Strength in Numbers: Usable Tools Don’t Need To Be Invasive
This post is one in a series of blogs to complement our 2018 crowdfunding campaign, Strength in Numbers. Anonymity loves company and we are all safer and stronger when we work together. Please contribute today, and your gift will be matched by Mozilla.
Usability is about making sure anyone, no matter their technical background, can use a tool. Usability and user experience (UX) work has gained a lot of importance in the last decade as the tech industry has grown. To improve user experience, most of the tech industry relies on analyzing their users’ behavioral data to drive decision making. Mechanisms for collecting this data are often invasive and performed without consent from users, who may never be told their behavior is being analyzed for this purpose. The same means used to collect behavioral data is also responsible for aiding the surveillance economy.
Tor does things differently. We refuse to collect this type of invasive data. Our approach to usability is built on respecting and safeguarding the privacy of our users. We test our hypotheses and make observations in the safest way possible; in most cases, we do this work in-person with our users, not by collecting data about their behavior.
This year, we have focused on connecting with communities in what is sometimes referred to as the Global South. We have met with Tor users in India, Uganda, Colombia, and Kenya. This immersion has allowed us to carry out usability tests in person, so we can see first-hand if what we are building is serving people in different contexts with different levels of technical understanding. Knowing the reality of our users helps us understand their context, empathize with them, and consider solutions to meet their needs.
Running small-scale, short, open-ended, qualitative user tests on specific improvements we could make to Tor Browser allows us to get to know our users better and can bring their various mental models and levels of technical knowledge to light. In the evaluations we carried out, 93% of the people we met said they thought they needed some protection online, but there was a shortage of knowledge about what to do about it.
We met people like Jon, an environmental activist and journalist in Hoima, Uganda, who uses Tor to anonymously publish his blog.
Hoima is an oil city located 200 kilometers from Kampala, the capital of Uganda, where some 30,000 people live. Alison Macrina, leader of the Community team, and I, as part of the Usability team, visited Hoima in April this year to run a digital security workshop and conduct user tests with a group of environmental activists. Five minutes after the workshop started, the light was cut off. When we talk about access, we need to consider whether or not there is available technical infrastructure ready to allow users to access the open web. We found that in addition to infrastructure challenges, several threats--including the hijacking of electronic devices by local police, or the current political party in power, forcing journalists to declassify their sources--were common in most of those communities.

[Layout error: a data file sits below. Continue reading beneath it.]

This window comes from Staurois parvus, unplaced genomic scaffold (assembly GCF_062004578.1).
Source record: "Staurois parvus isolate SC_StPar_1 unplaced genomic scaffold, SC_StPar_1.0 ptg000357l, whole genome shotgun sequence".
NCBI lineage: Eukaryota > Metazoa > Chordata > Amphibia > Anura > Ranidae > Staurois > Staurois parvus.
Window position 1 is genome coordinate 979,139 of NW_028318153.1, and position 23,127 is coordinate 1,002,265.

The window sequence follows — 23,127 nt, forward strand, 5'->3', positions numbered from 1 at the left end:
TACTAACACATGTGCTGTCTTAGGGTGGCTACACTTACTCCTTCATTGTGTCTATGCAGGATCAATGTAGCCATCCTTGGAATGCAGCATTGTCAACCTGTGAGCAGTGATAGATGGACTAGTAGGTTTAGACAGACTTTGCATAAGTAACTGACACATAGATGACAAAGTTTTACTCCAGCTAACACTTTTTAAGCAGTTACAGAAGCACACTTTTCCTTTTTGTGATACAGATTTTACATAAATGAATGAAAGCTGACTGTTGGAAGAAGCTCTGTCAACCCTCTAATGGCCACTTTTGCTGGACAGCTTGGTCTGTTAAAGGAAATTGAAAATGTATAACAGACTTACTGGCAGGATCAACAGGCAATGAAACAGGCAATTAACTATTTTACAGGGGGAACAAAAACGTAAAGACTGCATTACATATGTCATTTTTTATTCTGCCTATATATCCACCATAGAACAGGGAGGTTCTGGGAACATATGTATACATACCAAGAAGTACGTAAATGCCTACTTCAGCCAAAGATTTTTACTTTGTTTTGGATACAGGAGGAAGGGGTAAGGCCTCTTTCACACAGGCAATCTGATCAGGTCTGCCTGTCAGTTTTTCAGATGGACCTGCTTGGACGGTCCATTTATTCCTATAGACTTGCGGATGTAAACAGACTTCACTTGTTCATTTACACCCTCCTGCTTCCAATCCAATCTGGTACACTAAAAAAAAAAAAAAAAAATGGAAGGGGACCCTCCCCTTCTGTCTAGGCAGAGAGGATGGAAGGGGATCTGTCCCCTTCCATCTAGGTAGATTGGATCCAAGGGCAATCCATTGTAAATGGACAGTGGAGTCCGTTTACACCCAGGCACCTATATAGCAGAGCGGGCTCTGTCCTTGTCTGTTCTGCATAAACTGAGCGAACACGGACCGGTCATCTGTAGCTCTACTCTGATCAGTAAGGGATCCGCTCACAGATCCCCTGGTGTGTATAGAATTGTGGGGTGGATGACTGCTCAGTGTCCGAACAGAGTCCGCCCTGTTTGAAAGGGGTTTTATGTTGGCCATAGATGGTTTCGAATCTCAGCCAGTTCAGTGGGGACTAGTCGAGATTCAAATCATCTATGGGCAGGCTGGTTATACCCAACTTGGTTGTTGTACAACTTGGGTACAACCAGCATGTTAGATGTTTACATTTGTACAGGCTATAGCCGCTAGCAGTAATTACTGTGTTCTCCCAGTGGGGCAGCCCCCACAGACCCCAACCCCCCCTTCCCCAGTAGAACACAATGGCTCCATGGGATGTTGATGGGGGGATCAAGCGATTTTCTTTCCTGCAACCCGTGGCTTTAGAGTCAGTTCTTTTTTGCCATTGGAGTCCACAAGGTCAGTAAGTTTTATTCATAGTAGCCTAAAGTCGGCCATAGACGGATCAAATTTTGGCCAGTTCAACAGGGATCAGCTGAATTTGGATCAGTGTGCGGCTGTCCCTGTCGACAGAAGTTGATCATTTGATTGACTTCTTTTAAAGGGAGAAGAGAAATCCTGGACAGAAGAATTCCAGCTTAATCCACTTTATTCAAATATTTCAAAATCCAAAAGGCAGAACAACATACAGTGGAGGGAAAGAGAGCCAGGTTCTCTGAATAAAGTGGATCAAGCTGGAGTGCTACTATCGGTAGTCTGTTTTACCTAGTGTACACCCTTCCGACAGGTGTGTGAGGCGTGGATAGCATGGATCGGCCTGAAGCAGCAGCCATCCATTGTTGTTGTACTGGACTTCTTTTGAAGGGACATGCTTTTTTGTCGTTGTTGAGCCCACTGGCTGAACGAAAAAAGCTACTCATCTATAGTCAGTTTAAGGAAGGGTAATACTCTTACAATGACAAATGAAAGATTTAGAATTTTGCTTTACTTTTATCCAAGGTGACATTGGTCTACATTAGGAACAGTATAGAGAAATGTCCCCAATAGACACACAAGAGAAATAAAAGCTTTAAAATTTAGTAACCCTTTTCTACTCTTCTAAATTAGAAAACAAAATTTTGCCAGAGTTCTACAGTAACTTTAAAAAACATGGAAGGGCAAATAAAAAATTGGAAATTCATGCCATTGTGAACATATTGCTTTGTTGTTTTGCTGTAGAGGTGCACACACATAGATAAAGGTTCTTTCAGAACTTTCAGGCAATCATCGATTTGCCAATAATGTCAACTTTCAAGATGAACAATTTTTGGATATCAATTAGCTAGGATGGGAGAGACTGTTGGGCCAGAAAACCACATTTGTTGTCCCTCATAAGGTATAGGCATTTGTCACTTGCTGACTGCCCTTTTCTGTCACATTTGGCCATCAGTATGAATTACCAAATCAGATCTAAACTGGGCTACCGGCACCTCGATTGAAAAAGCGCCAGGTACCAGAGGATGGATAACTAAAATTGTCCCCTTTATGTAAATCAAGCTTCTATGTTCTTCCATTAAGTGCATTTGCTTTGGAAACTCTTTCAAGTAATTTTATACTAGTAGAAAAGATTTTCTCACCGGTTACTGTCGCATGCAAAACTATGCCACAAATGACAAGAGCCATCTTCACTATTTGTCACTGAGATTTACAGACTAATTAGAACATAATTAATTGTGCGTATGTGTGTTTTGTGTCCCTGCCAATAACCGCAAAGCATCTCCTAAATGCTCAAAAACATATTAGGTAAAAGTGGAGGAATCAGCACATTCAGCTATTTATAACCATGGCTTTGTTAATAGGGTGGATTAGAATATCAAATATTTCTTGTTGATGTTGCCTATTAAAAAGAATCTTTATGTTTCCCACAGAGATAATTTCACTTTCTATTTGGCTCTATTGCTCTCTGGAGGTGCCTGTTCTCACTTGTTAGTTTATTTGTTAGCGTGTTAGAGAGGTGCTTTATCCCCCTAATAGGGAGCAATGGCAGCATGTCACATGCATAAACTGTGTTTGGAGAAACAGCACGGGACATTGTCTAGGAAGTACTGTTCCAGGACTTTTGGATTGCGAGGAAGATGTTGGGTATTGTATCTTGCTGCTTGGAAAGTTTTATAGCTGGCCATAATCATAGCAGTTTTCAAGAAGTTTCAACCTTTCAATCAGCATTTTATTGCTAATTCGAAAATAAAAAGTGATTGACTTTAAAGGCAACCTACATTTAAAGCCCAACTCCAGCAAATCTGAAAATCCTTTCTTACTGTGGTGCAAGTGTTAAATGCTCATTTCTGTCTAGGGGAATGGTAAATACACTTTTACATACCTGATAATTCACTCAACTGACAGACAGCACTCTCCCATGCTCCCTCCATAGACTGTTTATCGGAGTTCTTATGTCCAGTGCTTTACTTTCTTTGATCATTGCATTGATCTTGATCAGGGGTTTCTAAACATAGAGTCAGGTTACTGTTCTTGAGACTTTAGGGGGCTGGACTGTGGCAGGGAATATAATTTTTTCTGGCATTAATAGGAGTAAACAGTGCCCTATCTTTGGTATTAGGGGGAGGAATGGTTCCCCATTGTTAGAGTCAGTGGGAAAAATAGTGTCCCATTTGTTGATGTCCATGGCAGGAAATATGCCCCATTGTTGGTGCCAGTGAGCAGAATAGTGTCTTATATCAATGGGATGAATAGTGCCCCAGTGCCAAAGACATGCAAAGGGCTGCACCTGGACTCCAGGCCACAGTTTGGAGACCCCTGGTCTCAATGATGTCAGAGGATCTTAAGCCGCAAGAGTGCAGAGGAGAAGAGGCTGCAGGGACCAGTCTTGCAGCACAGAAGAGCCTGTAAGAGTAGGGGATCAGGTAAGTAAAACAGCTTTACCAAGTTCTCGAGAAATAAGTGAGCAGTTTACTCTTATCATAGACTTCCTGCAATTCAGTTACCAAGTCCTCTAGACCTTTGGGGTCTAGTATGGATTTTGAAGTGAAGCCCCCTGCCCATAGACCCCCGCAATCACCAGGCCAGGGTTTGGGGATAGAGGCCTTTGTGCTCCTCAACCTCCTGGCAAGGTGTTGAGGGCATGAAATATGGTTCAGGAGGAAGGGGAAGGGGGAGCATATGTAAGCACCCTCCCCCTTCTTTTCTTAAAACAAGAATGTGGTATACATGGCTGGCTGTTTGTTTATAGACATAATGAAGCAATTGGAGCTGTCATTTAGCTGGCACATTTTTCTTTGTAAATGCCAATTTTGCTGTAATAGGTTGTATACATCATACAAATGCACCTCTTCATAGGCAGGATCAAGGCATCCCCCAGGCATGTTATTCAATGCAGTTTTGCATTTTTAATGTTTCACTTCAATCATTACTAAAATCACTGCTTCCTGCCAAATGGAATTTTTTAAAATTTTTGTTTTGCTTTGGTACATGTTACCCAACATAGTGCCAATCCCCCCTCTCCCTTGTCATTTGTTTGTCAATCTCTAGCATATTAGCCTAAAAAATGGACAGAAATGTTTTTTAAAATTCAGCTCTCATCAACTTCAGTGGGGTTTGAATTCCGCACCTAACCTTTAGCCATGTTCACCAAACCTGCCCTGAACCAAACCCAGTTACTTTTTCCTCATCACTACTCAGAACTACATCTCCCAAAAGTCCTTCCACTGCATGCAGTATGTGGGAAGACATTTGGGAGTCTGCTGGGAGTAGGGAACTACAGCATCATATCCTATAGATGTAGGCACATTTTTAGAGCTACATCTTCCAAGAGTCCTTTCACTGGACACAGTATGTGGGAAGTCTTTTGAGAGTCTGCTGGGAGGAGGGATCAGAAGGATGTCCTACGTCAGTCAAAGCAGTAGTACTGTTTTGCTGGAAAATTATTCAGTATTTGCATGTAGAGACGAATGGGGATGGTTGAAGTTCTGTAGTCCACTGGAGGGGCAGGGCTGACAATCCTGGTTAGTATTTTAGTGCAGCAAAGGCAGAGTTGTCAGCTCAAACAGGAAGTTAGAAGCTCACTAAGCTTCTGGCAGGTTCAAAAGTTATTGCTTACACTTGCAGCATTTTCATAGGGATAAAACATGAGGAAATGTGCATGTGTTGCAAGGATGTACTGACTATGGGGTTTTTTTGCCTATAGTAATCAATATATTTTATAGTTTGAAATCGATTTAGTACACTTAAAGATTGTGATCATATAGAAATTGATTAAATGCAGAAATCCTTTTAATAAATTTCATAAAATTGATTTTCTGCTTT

Conducting these usability tests allows us to reach people who use our software in extreme conditions, with poor infrastructure, expensive data packages, or old hardware and learn how we can better build tools for their needs. It would be selfish not to ask ourselves about these contexts and put those user stories in our software development roadmap. Creating technology that respects our users is a design decision, and one that we have always chosen.
We believe that if we can make our product usable for people without technical knowledge, all users will benefit, and that is what we’re striving for. Your donation can help us reach this goal by allowing us to visit more people around the world who use Tor and collect their feedback face to face, rather than by using invasive means like the rest of the industry.
In 2019, we need to reinforce our efforts to make secure and private browsing usable and to empower our community in solidarity. Our impact is not defined by numbers, but by bringing a user experience that helps real people to access the internet safely. You can help us reach this goal by making a donation. If you give before the end of 2018, Mozilla will match your donation, and you’ll have twice the impact.
The upload of popcon results is not plaintext, it is encrypted with GPG. There is also work in progress to move to using HTTPS instead of HTTP (https://bugs.debian.org/880121) for the upload. One issue is that this creates a dependency on ca-certificates which a user may not want to have installed because they actually don't want to trust the CAs. An Onion service would solve this issue as the address is self-authenticating, but would require a dependency on tor.
Some things in Debian already use tor if it is available. One application is dirsrv from GnuPG which will fetch keys over Tor if a client is available. It would be cool to see popularity-contest do something similar.
If everyone installs tor to upload their popcon results but then doesn't use it again, this is a lot of clients that are trying to keep their consensus up-to-date but without actually using the network which would be another thing to consider.